Paul Krugman: Cliven Bundy is proof conservatives are dumber than ever

The New York Times columnist argues the right embraced Bundy out of a crude and short-sighted anti-intellectualism

Published April 28, 2014 1:31PM (EDT)

Paul Krugman                                                                                                                                                                     (Reuters/Brendan Mcdermid)
Paul Krugman (Reuters/Brendan Mcdermid)

In his latest column for the New York Times, best-selling author and award-winning economist claims that the right's recent, unfortunate embrace of Cliven Bundy, the Nevada renegade rancher who has revealed himself to be extremely racist, is the consequence of a larger, troubling shift on the right: the "dumbing down" of American conservatism.

After noting how unconscious or unspoken views on race likely influenced conservatives' embrace of the tax-avoiding Bundy — who is a white cowboy, not a resident of the "inner city" — Krugman writes that, fundamentally, the Bundy story is about conservatism becoming, well, kind of dumb. "[T]he Bundy fiasco," Krugman writes, "was a byproduct of the dumbing down that seems ever more central to the way America’s right operates."

"American conservatism used to have room for fairly sophisticated views about the role of government," Krugman laments. "Its economic patron saint used to be Milton Friedman, who advocated aggressive money-printing, if necessary, to avoid depressions. It used to include environmentalists who took pollution seriously but advocated market-based solutions like cap-and-trade or emissions taxes rather than rigid rules."

But that day, Krugman says, is over: "[T]oday’s conservative leaders were raised on Ayn Rand’s novels and Ronald Reagan’s speeches ... They insist that the rights of private property are absolute, and that government is always the problem, never the solution."

Krugman continues, explaining why he's not particularly optimistic that the right's dalliance with Bundy will motivate it to smarten up any time soon:

The trouble is that such beliefs are fundamentally indefensible in the modern world, which is rife with what economists call externalities — costs that private actions impose on others, but which people have no financial incentive to avoid. You might want, for example, to declare that what a farmer does on his own land is entirely his own business; but what if he uses pesticides that contaminate the water supply, or antibiotics that speed the evolution of drug-resistant microbes? You might want to declare that government intervention never helps; but who else can deal with such problems?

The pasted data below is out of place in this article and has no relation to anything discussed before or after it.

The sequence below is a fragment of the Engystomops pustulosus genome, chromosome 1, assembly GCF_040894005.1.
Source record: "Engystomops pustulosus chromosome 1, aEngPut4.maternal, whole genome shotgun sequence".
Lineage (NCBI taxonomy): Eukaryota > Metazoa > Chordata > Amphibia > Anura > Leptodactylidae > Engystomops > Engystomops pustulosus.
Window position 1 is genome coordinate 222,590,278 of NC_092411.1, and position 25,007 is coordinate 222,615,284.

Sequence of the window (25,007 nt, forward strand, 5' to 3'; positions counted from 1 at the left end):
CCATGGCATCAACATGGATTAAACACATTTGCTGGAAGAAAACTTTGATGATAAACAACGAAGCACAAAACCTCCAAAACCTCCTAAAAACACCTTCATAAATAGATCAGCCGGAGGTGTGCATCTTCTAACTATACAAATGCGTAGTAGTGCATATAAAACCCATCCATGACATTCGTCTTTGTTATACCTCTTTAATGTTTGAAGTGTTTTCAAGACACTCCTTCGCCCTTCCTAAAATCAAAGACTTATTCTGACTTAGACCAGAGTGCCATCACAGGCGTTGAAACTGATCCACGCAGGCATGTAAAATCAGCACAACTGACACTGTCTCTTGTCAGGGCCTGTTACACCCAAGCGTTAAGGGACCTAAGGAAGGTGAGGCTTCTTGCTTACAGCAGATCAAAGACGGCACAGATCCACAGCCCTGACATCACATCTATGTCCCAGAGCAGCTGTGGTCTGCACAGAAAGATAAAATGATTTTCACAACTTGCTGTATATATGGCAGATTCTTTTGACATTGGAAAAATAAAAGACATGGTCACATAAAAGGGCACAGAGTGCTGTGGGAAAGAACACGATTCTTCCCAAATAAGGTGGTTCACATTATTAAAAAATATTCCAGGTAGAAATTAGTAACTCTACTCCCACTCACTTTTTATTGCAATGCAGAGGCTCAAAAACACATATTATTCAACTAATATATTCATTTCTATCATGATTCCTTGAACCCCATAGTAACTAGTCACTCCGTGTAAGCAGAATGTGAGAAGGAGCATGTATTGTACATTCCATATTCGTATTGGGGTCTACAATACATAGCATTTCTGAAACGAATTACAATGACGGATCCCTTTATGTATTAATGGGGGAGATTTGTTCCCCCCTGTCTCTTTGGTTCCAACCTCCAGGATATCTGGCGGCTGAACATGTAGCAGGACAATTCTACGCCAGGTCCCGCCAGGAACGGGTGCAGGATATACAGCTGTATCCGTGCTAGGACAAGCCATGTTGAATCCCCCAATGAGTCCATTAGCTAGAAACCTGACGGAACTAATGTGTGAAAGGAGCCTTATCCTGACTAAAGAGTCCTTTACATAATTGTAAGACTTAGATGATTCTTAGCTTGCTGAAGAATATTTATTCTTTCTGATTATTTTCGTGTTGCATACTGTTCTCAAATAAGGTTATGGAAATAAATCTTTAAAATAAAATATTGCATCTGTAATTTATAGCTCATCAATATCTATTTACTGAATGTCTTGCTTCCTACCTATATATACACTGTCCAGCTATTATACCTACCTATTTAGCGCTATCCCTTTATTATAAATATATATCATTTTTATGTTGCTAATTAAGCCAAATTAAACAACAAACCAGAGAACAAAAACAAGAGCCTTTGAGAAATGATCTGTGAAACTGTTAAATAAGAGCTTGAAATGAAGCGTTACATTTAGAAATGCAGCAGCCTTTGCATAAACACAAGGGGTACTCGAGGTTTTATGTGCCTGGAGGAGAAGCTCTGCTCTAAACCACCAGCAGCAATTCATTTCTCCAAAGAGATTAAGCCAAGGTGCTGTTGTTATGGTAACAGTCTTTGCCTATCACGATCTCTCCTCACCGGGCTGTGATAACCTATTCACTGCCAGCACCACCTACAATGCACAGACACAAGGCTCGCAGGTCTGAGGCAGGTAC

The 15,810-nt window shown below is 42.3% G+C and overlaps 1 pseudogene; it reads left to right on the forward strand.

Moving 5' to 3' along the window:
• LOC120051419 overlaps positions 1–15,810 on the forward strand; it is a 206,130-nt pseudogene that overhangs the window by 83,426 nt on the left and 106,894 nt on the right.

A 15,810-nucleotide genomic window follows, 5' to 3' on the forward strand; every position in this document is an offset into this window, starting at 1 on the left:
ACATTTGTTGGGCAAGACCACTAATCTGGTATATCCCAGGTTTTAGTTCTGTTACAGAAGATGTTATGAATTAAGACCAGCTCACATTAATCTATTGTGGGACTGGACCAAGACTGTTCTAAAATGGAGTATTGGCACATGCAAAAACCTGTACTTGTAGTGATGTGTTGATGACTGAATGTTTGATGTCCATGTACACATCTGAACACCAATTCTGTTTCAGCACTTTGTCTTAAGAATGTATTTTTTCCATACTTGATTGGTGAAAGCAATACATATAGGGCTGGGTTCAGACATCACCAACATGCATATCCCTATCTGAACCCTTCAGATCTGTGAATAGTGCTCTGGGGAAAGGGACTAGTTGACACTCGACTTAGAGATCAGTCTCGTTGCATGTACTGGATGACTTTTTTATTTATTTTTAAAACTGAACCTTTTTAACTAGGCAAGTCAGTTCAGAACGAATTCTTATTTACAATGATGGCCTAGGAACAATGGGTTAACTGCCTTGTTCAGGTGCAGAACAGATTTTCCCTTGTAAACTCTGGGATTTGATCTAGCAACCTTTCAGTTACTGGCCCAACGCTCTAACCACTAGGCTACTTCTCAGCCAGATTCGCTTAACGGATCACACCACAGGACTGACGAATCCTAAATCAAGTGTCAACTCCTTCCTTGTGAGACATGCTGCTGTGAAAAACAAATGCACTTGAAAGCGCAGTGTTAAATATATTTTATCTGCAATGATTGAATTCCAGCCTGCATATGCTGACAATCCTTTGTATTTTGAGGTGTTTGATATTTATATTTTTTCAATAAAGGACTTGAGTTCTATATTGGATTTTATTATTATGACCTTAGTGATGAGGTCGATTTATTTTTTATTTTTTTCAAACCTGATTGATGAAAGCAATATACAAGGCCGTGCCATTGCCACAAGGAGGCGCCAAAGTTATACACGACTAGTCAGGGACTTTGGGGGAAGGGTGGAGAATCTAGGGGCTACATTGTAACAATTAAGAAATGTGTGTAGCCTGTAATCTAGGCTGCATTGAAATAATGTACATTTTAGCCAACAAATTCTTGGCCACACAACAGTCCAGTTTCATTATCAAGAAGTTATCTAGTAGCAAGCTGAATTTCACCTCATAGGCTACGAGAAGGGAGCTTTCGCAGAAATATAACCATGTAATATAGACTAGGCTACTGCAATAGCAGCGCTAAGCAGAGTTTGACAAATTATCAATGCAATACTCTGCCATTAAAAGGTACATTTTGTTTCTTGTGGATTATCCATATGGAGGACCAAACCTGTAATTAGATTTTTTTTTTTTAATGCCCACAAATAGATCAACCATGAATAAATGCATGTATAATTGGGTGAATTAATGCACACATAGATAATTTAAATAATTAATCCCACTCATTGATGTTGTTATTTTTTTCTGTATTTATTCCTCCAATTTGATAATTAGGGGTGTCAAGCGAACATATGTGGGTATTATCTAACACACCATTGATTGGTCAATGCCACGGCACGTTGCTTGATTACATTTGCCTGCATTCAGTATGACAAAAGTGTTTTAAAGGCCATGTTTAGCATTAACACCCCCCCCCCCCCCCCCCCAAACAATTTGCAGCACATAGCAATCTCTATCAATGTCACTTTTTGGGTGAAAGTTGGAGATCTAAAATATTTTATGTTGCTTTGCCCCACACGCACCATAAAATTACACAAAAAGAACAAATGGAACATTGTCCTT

Well, one answer is denial — insistence that such problems aren’t real, that they’re invented by elitists who want to take away our freedom. And along with this anti-intellectualism goes a general dumbing-down, an exaltation of supposedly ordinary folks who don’t hold with this kind of stuff. Think of it as the right’s duck-dynastic moment.

You can see how Mr. Bundy, who came across as a straight-talking Marlboro Man, fit right into that mind-set. Unfortunately, he turned out to be a bit more straight-talking than expected.

I’d like to think that the whole Bundy affair will cause at least some of the people who backed him to engage in self-reflection, and ask how they ended up lending support, even briefly, to someone like that. But I don’t expect it to happen.

By Elias Isquith

Elias Isquith is a former Salon staff writer.

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Ayn Rand Cliven Bundy Fox News Milton Friedman Paul Krugman Ronald Reagan Sean Hannity The New York Times